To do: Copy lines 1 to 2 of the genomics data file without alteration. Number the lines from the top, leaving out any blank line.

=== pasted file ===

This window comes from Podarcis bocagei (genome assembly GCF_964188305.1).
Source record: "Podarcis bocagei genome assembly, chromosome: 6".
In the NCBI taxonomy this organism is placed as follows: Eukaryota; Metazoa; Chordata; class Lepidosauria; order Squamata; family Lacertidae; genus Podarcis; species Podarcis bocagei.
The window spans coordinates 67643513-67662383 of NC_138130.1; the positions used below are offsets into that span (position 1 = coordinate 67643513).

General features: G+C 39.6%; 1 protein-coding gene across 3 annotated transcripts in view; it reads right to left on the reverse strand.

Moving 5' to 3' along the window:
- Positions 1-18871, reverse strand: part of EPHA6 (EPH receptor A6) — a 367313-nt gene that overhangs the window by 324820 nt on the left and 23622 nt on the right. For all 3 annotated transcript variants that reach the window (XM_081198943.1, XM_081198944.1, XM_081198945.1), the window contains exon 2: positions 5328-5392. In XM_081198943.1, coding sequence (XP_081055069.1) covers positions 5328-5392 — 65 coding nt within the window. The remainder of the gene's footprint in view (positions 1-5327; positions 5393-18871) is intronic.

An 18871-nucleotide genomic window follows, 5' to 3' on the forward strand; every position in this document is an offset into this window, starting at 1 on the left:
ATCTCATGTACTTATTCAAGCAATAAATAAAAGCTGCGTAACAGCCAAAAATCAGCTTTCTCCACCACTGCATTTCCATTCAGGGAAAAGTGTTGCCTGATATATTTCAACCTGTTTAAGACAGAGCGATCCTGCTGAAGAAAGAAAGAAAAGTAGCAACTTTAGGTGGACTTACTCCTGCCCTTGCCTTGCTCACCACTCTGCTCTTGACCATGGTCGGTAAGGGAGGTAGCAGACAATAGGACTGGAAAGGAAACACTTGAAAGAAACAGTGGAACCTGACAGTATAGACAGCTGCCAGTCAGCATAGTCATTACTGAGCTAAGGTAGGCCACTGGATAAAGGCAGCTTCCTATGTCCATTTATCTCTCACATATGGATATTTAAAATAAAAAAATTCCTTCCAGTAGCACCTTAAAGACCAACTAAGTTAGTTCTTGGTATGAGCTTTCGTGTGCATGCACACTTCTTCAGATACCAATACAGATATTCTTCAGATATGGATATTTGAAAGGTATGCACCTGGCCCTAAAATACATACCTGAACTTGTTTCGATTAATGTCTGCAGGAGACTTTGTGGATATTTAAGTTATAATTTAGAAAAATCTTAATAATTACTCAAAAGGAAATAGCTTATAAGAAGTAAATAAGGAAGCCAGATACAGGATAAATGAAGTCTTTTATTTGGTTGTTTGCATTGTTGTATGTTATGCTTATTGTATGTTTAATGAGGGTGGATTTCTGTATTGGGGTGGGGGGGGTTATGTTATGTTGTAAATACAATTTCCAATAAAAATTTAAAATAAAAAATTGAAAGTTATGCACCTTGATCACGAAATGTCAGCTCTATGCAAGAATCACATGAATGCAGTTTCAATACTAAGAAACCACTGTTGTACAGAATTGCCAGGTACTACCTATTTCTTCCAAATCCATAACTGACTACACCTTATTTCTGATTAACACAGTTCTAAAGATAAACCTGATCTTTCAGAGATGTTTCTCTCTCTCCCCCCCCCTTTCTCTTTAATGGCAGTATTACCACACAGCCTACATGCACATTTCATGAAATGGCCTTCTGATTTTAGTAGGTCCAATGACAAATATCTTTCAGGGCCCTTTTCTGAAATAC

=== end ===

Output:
This window comes from Podarcis bocagei (genome assembly GCF_964188305.1).
Source record: "Podarcis bocagei genome assembly, chromosome: 6".